Arthritis: Symptoms, Causes, Diagnosis, and Treatment

Arthritis or arthritis is inflammation that occurs in one or several joints. This condition usually gets worse with age. The most common types of arthritis are osteoarthritis and rheumatoid arthritis. Check out the full explanation of the symptoms, causes, diagnosis, and arthritis medications below.

What is Arthritis?

Arthritis or arthritis is a term used to describe around 200 conditions that affect the joints, the tissue that surrounds the joints, and other connective tissue. Some forms of arthritis such as rheumatoid arthritis and lupus, can affect many organs and cause wider symptoms.

When a person experiences this condition, his joints will experience pain, a condition called arthralgia. When four or more joint inflammation is disrupted, it is called polyarthritis. Meanwhile, when two or three joints are disturbed, it is called oligoarthritis. When only one joint is affected, it is called monoarthritis.

Symptoms of Arthritis

The most common signs and symptoms of arthritis are joint disorders. Depending on the type of arthritis you have, signs and symptoms that can occur such as:

  • Pain.
  • Stiffness.
  • Swelling.
  • Reddish.
  • Limitations of motion.

Meanwhile, many people with arthritis show worse symptoms in the morning. In the case of rheumatoid arthritis, you may feel fatigue or decreased appetite. If you don’t get treatment, rheumatoid arthritis can cause joint deformities.

When is the Right Time to See a Doctor?

Consult a doctor immediately if you experience:

  • Pain and stiffness appear gradually. You may experience the onset of rheumatoid arthritis, osteoarthritis, or other arthritis conditions.
  • The pain comes quickly and is accompanied by fever. You may have infectious arthritis. If there is no fever, you may suffer from gout (often on the big toe) or pseudogout.
  • Feeling pain and stiffness in the arms, legs, or back after sitting for a while or after sleeping at night. You may have rheumatoid arthritis, osteoarthritis, or other rheumatic conditions.
  • A child who experiences pain in the knees, wrists and legs, pain, fever, poor appetite, and weight loss. Your child may experience juvenile rheumatoid arthritis.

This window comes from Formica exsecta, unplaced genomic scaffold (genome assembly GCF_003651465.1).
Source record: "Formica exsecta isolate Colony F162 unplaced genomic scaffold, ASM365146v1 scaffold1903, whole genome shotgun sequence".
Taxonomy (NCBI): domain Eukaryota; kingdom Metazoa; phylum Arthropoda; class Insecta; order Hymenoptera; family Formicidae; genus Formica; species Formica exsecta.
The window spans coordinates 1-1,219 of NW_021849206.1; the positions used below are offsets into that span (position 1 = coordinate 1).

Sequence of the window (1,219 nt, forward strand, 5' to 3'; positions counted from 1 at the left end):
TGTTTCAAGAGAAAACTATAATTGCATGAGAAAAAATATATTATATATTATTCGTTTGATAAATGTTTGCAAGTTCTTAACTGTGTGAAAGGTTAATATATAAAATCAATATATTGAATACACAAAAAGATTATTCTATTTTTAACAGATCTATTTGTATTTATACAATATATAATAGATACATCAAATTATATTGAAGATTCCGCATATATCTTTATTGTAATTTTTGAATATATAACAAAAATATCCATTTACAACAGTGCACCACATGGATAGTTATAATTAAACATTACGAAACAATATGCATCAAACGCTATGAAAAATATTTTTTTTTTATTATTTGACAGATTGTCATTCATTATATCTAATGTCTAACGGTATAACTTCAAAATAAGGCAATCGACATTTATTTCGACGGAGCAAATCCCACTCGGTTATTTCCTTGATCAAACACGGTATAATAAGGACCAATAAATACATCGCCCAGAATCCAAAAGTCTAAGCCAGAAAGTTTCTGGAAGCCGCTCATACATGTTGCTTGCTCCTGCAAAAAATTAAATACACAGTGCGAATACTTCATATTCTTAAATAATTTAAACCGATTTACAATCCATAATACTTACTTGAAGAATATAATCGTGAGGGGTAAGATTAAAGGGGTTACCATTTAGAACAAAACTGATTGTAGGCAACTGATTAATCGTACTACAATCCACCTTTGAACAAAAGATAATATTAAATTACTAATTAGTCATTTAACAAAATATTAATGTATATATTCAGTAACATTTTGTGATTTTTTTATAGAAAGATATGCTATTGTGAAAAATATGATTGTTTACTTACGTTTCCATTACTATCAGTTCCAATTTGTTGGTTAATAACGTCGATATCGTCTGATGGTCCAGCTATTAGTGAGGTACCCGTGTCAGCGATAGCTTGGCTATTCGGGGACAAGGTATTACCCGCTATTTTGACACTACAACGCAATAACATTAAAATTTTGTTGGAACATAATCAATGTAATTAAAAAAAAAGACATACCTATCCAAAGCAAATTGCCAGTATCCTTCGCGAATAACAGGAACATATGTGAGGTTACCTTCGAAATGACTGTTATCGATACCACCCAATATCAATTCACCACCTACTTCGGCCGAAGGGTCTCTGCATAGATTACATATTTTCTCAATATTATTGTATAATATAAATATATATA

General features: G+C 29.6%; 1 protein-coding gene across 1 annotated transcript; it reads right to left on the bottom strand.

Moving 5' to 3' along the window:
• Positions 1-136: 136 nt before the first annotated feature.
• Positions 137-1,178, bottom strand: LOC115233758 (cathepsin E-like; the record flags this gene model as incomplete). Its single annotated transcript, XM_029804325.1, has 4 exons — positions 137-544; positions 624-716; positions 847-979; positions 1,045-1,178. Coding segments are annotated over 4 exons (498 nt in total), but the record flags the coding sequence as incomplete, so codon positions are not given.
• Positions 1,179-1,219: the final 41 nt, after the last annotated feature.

Causes of Arthritis

There is no single cause of all types of arthritis. The cause varies according to the type or shape. The two most common types of arthritis are osteoarthritis and rheumatoid arthritis, both of which can damage joints in various ways.

  • Osteoarthritis

Osteoarthritis involves damage to the joint cartilage, the hard and slippery layer at the end of the bones that make up the joint. This condition causes pain and limited body movements. This decline in joint function can occur for years and can be accelerated by joint injury or infection.

  • Rheumatoid Arthritis

Rheumatoid arthritis causes the immune system to attack the joints. This layer (synovial membrane) becomes inflamed and swollen. If you do not get treatment, this condition increases the risk of cartilage and bone damage in the joint.

Risk Factors

Risk factors that increase arthritis, include:

  • Family History

Some types of arthritis can occur in families. So, a person may be more likely to develop arthritis if a parent or sibling suffers from the disorder. Genes can make you more vulnerable to environmental factors that can trigger this condition.

  • Age

The risk of various types of arthritis such as osteoarthritis, rheumatoid arthritis, and gout, increases with age.

  • Gender

A woman is more likely to develop rheumatoid arthritis than a man, while the majority of people who suffer from gout are men.

  • Previous Joint Injury

People who suffer joint injuries are more likely to experience arthritis.

  • Obesity

Being overweight puts pressure on the joints, especially the knees, hips, and spine. People with obesity have a higher risk of arthritis.

Arthritis Diagnosis

A diagnosis that is generally made by a doctor is to examine joint swelling. In addition, the doctor will also ask you to move the joint to see how severe the joint condition is.